In the context of computers, the term "fan-fold" refers to a continuous strip of paper that was folded back and forth in a zigzag manner...
When I was a student (circa the late 1970s) and when I started out as an engineer (circa the early 1980s), the printers we used were dot-matrix or line printers of the continuous feed variety. The way I remember this is that the printer was mounted on a stand with a box of fan-fold paper sitting on the floor feeding up into the printer (I haven't found a photo of such a printer, but someone pointed me at an image of a A DEC LA36 DECwriter II Terminal, which looks sort of similar – I've added this image later in this column).
When I say "fan-fold" paper (also written as “fanfold” and “fan fold”), I’m referring to a continuous strip of paper that was folded back and forth in a zigzag manner. The first image below shows a short piece of fan-fold paper containing only a few segments. In reality, a new box would be about 8” thick containing hundreds of segments (maybe thicker; my memory fails me; does anyone recall the nitty-gritty details?).
As I recall, fan-fold paper was available in a variety of different widths. The examples shown below are narrower than the type we used. I think the paper we used was about 18 inches wide and accommodated about 132 characters (the characters were monospaced [fixed width] courier-type font).
On either side of the fan-fold paper were sprocket holes, which were used to feed the paper through the printer. Also, the folds in the paper were accompanied by tiny perforations, which made it easy to separate the sheets. Having said this, we rarely separated our printouts into individual sheets; all we did was separate one print job from another. Engineers typically had numerous binders of fan-fold paper containing computer program printouts sitting on their desks.
A small piece of fan-fold paper
An example computer program printout
on fan-fold paper in a binder
A DEC LA36 DECwriter II Terminal
One problem with this scheme was that if several people dispatched print jobs to the printer around the same time, you could end up with a monstrous pile of fan-fold paper on the floor. It could be difficult to determine where one listing ended and the next started. In order to get around this, the system manager typically set things up such that the first page of each print job contained a big banner formed out of ASCII characters. All of which leads us into ASCII art…
These days we are used to high-resolution graphics screens and high-resolution color printers. We are also used to having sophisticated graphics capabilities allowing us to draw (and print) lines and shapes and suchlike. We simply did not have this sort of thing back in the 1960s, 1970s, and 1980s, but engineers always seem to find ways to work around problems like this…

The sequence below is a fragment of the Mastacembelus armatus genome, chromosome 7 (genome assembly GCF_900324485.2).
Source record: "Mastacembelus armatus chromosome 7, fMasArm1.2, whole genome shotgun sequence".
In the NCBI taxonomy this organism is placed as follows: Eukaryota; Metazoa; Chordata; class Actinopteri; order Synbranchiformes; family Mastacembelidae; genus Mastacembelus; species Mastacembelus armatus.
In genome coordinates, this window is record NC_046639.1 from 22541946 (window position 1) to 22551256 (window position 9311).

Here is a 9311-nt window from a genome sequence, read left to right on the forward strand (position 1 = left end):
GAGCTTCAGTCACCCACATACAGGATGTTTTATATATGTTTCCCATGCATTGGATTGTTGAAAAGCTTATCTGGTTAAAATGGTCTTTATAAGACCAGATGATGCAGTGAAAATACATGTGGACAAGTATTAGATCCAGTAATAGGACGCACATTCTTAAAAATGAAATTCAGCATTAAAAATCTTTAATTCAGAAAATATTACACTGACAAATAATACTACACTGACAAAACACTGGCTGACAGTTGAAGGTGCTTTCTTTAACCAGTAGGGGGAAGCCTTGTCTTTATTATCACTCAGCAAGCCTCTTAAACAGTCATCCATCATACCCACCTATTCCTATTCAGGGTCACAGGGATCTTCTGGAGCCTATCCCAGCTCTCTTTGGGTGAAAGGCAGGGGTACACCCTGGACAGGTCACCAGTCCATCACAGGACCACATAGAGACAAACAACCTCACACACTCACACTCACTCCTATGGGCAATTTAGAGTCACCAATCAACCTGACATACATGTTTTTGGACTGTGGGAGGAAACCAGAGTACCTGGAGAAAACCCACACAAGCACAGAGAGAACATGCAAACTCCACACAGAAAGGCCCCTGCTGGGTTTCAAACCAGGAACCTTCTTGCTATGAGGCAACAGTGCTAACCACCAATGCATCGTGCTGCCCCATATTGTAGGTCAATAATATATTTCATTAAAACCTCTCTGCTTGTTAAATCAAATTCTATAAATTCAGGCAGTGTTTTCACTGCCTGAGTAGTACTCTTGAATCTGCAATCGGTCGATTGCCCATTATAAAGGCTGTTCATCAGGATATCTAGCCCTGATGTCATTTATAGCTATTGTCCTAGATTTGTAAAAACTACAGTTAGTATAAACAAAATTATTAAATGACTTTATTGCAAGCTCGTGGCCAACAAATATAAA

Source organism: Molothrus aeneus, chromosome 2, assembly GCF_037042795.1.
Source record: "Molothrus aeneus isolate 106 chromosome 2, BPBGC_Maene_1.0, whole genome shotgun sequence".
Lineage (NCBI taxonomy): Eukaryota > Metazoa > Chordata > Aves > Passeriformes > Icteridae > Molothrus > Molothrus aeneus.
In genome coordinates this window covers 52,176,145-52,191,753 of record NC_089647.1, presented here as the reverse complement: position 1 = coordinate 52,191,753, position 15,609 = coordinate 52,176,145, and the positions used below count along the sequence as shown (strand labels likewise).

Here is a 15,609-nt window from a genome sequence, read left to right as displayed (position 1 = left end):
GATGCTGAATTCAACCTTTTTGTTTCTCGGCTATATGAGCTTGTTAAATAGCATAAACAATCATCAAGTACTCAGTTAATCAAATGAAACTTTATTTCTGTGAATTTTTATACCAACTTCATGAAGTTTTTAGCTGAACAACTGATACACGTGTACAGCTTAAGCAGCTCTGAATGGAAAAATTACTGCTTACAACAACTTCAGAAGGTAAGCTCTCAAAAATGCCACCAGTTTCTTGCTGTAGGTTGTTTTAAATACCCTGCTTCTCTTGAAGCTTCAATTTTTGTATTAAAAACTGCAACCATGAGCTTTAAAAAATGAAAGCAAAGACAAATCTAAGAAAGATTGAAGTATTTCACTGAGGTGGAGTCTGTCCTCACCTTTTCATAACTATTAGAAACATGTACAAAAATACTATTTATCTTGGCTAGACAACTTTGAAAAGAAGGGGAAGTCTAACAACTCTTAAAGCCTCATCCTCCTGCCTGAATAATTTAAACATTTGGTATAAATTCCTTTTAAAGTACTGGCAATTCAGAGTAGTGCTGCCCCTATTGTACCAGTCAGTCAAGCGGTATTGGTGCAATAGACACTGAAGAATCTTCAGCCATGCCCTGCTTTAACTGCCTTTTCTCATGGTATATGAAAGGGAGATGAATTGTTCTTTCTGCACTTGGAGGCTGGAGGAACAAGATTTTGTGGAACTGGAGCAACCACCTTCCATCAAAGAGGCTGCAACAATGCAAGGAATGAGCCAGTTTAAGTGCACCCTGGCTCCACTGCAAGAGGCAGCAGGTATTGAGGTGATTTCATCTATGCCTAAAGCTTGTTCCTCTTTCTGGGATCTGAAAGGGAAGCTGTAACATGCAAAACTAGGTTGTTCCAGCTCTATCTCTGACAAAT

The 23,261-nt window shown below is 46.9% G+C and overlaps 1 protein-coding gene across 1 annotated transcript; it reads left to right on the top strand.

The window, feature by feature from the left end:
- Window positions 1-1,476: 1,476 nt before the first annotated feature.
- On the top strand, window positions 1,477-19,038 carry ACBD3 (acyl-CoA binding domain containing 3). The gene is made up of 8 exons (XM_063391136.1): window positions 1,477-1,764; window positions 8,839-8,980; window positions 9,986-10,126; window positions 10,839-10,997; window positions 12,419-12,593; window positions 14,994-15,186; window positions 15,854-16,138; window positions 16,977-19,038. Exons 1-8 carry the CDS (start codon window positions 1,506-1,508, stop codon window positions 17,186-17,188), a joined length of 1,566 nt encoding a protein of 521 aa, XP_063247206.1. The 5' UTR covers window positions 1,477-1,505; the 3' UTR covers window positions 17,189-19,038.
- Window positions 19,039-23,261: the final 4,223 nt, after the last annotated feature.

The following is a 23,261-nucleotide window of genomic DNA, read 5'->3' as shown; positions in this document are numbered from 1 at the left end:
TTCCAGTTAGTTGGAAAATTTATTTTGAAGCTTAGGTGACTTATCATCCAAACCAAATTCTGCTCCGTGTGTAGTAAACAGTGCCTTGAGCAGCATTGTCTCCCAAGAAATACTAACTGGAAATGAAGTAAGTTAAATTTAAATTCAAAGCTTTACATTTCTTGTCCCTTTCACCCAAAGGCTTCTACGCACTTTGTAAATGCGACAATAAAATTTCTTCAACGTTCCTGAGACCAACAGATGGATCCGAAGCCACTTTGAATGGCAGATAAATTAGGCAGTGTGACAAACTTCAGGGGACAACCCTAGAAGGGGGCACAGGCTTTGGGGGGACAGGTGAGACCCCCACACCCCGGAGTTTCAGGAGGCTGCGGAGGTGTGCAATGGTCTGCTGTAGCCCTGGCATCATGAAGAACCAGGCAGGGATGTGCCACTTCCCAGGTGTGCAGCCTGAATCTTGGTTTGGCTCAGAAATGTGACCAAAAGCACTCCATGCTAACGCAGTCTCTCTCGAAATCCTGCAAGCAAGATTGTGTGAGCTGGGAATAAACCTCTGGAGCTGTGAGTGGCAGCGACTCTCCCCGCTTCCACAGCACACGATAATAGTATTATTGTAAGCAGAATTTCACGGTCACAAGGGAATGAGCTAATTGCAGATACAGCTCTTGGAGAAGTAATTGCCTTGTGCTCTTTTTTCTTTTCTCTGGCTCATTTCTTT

One solution was to use text characters to represent images. The American Standard Code for Information Interchange (ASCII) was an 8-bit code that was first defined in 1963. In addition to various control characters, ASCII defines 95 printable characters (or 96 if you count a space as a printable character).
The 96 ASCII printable characters (including the space)
ASCII art ranged in complexity. Some of the simplest examples just used a few characters (like ‘X’ and '*' and '/' and '\') to create outline-type images as shown in the Snoopy example below:
More complex examples used the fact that the number and position of the dots forming each character mean that different characters are perceived as having different levels of gray when seen from a distance and in the context of surrounding characters. This effect can be enhanced by over-printing one character with another. The result could be very sophisticated as shown in the Cat example below:
Actually, it’s difficult to convey just how clever these images could be. It’s also difficult to convey how large they could be, because it was not uncommon to tape a number of strips of fan-fold paper together to make a larger image. In fact, I remember one guy from around 1990 who had an incredibly detailed ASCII art picture of the moon on his wall that must have been 8 x 8 feet square.
On the shelf in my office I have a pile of punched cards and a couple of roles of paper tape. I was thinking that I had probably missed my chance to get some fan-fold paper … but I just discovered that they still sell it at Office Max (a few weeks ago I discovered that Office Max also sell old-fashioned carbon paper
, which came in really useful for a little project I was working on).
Last but not least, and on the off-chance you are interested, I just found an online ASCII art generator at www.glassgiant.com/ascii
. This allows you to upload an image from your computer which it then converts into ASCII art for you.Click Here
to see other articles in this "How it was..."
series...Editor's Note: It would be great if – in addition to commenting on my articles – you took the time to write down short stories of your own. I can help in the copy editing department, so you don’t need to worry about being “word perfect”. All you have to do is to email your offering to me at max@CliveMaxfield.com with
“How it was” in the subject line.I can post your article as “anonymous” if you wish. On the other hand, what would be really cool would be if you wanted to add a few words about yourself – and maybe even provide a couple of
“Then and Now” pictures – for example:On the left we see me as a young sprog – I was still a student at this time, poised on the brink of leaping into my first position at International Computers Limited (ICL). On the right we see me as I am today – a much older and sadder man, beaten down by the pressures of work and bowed by the awesome responsibilities I bear (grin).
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